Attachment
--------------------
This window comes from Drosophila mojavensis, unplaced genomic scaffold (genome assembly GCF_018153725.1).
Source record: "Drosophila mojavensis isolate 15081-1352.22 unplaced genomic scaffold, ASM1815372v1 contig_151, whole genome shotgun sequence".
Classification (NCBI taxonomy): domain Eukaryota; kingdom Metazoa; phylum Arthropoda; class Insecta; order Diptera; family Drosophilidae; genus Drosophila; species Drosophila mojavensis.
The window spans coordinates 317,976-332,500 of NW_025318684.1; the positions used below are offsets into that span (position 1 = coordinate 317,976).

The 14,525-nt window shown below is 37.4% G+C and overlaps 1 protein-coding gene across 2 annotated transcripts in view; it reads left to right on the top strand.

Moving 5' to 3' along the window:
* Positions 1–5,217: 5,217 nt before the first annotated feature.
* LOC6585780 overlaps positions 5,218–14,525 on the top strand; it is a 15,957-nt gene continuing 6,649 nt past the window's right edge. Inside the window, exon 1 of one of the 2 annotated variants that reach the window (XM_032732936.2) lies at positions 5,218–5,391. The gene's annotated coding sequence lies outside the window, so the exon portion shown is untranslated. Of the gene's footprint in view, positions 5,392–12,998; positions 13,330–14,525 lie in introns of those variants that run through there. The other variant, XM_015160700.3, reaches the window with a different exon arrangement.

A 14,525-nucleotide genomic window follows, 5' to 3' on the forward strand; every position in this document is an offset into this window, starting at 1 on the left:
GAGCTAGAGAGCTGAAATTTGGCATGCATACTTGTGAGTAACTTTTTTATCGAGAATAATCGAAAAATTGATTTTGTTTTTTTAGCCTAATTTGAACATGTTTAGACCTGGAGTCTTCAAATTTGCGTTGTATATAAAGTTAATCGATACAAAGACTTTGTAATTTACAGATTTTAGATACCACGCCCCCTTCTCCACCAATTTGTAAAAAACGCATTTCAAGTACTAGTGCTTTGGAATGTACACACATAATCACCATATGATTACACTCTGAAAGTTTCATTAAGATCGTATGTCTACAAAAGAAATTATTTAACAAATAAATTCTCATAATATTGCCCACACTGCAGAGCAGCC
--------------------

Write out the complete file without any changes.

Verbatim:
This window comes from Drosophila mojavensis, unplaced genomic scaffold (genome assembly GCF_018153725.1).
Source record: "Drosophila mojavensis isolate 15081-1352.22 unplaced genomic scaffold, ASM1815372v1 contig_151, whole genome shotgun sequence".
Classification (NCBI taxonomy): domain Eukaryota; kingdom Metazoa; phylum Arthropoda; class Insecta; order Diptera; family Drosophilidae; genus Drosophila; species Drosophila mojavensis.
The window spans coordinates 317,976-332,500 of NW_025318684.1; the positions used below are offsets into that span (position 1 = coordinate 317,976).

The 14,525-nt window shown below is 37.4% G+C and overlaps 1 protein-coding gene across 2 annotated transcripts in view; it reads left to right on the top strand.

Moving 5' to 3' along the window:
* Positions 1–5,217: 5,217 nt before the first annotated feature.
* LOC6585780 overlaps positions 5,218–14,525 on the top strand; it is a 15,957-nt gene continuing 6,649 nt past the window's right edge. Inside the window, exon 1 of one of the 2 annotated variants that reach the window (XM_032732936.2) lies at positions 5,218–5,391. The gene's annotated coding sequence lies outside the window, so the exon portion shown is untranslated. Of the gene's footprint in view, positions 5,392–12,998; positions 13,330–14,525 lie in introns of those variants that run through there. The other variant, XM_015160700.3, reaches the window with a different exon arrangement.

A 14,525-nucleotide genomic window follows, 5' to 3' on the forward strand; every position in this document is an offset into this window, starting at 1 on the left:
GAGCTAGAGAGCTGAAATTTGGCATGCATACTTGTGAGTAACTTTTTTATCGAGAATAATCGAAAAATTGATTTTGTTTTTTTAGCCTAATTTGAACATGTTTAGACCTGGAGTCTTCAAATTTGCGTTGTATATAAAGTTAATCGATACAAAGACTTTGTAATTTACAGATTTTAGATACCACGCCCCCTTCTCCACCAATTTGTAAAAAACGCATTTCAAGTACTAGTGCTTTGGAATGTACACACATAATCACCATATGATTACACTCTGAAAGTTTCATTAAGATCGTATGTCTACAAAAGAAATTATTTAACAAATAAATTCTCATAATATTGCCCACACTGCAGAGCAGCC